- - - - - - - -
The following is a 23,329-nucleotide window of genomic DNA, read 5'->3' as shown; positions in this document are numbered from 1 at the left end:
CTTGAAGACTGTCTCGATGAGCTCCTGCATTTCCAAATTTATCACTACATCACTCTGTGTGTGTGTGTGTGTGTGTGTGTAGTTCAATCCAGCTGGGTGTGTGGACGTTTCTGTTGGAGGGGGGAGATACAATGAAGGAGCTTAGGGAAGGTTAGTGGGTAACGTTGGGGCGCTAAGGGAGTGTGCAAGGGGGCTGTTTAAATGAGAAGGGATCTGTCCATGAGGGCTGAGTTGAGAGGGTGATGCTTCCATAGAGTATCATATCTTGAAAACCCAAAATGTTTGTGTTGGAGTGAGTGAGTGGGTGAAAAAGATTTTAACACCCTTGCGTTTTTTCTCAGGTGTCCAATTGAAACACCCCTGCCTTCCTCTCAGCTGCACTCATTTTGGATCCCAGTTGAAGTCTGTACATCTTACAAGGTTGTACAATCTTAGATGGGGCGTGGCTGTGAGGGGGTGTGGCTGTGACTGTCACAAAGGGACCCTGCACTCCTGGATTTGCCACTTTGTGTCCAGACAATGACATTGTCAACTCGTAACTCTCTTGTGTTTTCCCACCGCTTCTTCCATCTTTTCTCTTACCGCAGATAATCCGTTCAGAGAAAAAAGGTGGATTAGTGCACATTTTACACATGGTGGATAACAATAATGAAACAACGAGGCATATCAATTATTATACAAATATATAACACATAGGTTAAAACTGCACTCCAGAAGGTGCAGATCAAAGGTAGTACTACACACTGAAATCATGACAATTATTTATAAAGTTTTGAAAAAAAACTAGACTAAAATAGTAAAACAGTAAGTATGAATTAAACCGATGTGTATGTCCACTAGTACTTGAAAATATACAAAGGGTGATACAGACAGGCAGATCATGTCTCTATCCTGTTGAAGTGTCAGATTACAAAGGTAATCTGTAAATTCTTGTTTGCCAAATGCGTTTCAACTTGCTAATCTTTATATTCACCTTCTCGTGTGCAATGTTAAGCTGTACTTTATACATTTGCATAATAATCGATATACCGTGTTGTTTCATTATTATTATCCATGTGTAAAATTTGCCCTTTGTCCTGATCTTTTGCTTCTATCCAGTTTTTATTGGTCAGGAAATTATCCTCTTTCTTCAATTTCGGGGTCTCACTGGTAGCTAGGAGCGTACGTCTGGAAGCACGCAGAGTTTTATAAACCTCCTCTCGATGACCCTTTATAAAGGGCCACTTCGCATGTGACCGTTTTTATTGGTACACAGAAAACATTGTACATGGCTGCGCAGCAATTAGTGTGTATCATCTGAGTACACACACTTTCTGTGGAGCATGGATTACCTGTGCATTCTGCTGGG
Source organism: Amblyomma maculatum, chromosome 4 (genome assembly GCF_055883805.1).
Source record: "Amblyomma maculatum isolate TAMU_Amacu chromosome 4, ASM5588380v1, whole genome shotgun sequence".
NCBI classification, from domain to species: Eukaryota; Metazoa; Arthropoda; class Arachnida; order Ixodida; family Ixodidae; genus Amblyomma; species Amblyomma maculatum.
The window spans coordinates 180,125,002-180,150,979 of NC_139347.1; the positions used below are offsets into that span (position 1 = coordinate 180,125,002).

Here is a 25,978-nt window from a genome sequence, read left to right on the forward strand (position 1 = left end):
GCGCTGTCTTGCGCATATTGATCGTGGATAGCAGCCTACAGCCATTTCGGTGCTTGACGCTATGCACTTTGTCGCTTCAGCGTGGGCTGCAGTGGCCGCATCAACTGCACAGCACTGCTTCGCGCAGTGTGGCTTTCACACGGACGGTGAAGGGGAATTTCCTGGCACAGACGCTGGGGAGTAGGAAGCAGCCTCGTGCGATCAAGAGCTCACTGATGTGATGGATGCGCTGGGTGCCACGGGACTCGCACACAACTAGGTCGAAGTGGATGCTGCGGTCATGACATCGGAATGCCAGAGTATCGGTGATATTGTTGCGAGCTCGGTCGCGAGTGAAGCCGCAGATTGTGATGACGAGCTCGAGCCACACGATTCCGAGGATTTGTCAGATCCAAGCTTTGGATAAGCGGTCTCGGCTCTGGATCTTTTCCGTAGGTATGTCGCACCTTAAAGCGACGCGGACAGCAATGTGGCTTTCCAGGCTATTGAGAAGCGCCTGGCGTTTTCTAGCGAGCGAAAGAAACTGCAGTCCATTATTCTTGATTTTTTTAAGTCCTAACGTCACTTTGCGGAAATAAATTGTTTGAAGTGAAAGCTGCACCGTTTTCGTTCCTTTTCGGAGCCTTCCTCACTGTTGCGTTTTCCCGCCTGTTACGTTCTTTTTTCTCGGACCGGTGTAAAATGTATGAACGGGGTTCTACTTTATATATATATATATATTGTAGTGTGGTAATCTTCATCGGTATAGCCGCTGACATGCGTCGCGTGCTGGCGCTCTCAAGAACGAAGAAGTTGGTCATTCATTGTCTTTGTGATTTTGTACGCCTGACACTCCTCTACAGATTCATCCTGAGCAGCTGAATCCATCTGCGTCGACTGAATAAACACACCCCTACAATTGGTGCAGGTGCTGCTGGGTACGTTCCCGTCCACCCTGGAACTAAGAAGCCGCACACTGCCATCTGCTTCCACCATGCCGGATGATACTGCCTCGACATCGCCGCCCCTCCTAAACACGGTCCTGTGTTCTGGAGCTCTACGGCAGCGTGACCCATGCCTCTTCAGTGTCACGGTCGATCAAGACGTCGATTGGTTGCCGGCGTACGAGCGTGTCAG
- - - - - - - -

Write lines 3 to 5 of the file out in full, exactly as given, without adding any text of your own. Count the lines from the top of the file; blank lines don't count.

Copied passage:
Source organism: Amblyomma maculatum, chromosome 4 (genome assembly GCF_055883805.1).
Source record: "Amblyomma maculatum isolate TAMU_Amacu chromosome 4, ASM5588380v1, whole genome shotgun sequence".
NCBI classification, from domain to species: Eukaryota; Metazoa; Arthropoda; class Arachnida; order Ixodida; family Ixodidae; genus Amblyomma; species Amblyomma maculatum.